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What to do with old fishing nets: Just ask VisionDirect

If there’s one thing the world makes too much of, it’s plastic stuff. Smart phones, milk bottles, coffee cups and fishing nets – the list goes on – but the way we are now doesn’t need to be the way we’ll be.

There are organisations out there, like VisionDirect, who’re putting their weight behind the world’s new efforts to collect the stuff we’ve been gathering inadvertently for tens of years, for good.

A new initiative by the leading eyewear and glasses retailer is seeing some good steps being taken in the way of environmental action. They’ve recently teamed up with The World Wide Fund for Nature-Australia which in 2018, raised thousands of supporter donations that helped WWF-Australia buy and retire the licence for the last commercial gill net operating full-time in the northern Great Barrier Reef.

Once they secured the netting, they were left with a big question mark over what to do with it, which is where VisionDirect comes in.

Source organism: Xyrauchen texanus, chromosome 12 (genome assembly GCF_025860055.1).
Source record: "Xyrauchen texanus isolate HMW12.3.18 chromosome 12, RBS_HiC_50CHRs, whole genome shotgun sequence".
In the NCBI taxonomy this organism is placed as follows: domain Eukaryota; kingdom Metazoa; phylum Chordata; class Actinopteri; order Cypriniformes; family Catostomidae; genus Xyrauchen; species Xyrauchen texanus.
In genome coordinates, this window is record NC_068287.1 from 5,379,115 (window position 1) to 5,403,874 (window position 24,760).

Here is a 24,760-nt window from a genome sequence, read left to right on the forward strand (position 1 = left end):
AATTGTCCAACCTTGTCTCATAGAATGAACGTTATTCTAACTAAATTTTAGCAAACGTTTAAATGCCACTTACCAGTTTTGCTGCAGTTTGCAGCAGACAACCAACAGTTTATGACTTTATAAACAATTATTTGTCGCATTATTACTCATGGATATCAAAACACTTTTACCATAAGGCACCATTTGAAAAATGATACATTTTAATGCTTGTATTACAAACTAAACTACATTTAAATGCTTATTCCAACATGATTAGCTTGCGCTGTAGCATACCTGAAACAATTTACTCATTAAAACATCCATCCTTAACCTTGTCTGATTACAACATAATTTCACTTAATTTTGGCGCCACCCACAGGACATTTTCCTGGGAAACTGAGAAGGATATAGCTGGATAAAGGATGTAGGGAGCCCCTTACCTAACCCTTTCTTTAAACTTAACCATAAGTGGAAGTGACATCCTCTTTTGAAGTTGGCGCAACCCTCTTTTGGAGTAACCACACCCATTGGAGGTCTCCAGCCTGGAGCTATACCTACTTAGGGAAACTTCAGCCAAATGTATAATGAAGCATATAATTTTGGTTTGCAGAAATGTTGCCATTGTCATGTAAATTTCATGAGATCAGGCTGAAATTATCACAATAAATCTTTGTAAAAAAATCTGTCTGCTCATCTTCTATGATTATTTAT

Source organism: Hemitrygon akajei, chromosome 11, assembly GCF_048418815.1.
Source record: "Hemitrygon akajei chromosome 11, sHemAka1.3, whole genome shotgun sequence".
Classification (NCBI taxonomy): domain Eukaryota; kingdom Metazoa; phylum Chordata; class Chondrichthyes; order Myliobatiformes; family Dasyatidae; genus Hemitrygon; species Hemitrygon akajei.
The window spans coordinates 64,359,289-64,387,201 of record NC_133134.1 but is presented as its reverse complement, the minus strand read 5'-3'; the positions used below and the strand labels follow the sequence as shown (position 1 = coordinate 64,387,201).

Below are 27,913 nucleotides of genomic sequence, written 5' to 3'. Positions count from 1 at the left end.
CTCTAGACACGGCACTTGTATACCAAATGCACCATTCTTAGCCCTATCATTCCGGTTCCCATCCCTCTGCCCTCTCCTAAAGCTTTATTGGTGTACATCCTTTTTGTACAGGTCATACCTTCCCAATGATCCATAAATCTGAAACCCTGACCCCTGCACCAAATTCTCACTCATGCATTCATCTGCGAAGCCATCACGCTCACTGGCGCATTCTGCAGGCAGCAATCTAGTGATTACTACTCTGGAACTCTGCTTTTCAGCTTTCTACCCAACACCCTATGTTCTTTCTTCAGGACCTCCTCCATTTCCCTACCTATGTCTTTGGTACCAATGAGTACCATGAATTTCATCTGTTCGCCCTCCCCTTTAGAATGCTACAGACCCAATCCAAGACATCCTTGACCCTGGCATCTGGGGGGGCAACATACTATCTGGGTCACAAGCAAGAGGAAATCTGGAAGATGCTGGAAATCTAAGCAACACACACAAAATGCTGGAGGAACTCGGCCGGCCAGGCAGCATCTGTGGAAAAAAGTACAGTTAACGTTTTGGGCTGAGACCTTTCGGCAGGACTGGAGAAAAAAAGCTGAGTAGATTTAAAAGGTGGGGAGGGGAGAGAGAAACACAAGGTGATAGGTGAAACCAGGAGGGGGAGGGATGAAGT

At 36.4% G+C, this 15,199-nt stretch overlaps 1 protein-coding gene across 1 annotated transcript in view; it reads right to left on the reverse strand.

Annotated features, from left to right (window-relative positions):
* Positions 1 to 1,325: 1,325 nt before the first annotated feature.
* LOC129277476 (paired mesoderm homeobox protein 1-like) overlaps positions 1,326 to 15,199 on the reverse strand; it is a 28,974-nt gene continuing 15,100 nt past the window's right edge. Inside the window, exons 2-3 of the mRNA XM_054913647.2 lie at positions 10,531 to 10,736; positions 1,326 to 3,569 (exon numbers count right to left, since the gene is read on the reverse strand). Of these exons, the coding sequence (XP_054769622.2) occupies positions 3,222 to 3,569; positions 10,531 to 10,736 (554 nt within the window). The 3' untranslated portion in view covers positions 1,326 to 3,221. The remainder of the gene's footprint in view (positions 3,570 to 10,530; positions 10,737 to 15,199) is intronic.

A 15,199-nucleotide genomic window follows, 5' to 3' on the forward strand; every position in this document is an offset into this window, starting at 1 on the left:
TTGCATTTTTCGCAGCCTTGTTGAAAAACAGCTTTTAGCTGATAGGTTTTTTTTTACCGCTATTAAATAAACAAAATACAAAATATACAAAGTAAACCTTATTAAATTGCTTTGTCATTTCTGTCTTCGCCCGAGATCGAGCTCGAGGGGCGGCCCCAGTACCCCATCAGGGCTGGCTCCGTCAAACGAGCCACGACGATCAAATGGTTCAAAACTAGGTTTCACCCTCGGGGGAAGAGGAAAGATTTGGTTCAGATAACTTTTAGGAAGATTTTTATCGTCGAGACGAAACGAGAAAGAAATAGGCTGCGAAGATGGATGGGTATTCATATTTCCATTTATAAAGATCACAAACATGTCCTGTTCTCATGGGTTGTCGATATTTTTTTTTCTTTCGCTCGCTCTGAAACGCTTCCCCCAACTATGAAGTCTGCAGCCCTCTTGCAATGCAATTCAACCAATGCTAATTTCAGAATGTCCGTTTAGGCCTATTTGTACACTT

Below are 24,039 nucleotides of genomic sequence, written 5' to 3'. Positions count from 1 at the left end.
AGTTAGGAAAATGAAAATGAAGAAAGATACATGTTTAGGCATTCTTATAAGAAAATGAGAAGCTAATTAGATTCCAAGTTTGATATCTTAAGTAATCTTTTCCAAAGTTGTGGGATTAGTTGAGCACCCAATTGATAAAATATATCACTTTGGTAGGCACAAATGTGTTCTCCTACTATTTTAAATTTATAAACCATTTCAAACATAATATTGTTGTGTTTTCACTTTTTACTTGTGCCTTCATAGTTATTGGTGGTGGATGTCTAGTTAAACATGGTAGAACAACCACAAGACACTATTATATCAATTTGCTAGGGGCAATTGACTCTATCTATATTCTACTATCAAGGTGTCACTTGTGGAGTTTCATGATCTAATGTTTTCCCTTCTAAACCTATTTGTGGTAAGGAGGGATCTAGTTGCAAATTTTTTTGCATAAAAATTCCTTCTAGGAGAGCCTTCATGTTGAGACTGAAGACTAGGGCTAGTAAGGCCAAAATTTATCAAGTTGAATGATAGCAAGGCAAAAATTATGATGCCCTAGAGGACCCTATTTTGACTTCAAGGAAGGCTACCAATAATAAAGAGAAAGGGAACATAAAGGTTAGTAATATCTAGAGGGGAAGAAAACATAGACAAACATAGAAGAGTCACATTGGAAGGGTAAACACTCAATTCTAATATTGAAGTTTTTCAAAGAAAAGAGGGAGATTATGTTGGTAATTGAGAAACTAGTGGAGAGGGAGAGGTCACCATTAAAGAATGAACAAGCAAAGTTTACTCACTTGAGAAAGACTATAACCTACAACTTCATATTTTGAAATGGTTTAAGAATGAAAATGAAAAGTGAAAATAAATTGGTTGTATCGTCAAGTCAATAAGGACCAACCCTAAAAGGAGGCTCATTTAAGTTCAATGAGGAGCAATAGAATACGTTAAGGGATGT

The two organisations, by sharing the goal of making a difference in ocean plastics led to the concept of “ReefCycle sunglasses”, a new initiative by VisionDirect and WWF.

VisionDirect CEO David Menning said upcycling old nets is another way to give back to the community, following on from the company’s program to donate eyeglasses in less fortunate nations.

The WWF & Arise Collective ReefCycle sunglasses go on sale on July 4 at (websites). They will cost $89 for regular, $139 for polarised, and a prescription option will be available.

The first 1,000 pairs sold are a limited edition – embossed with a marine animal whose future depends on a Net Free North. People purchasing ReefCycle sunglasses will help protect local marine life with 50% of the proceeds going back to WWF for conservation work like advocacy for a #NetFreeNorth.

See more at the VisionDirect website.

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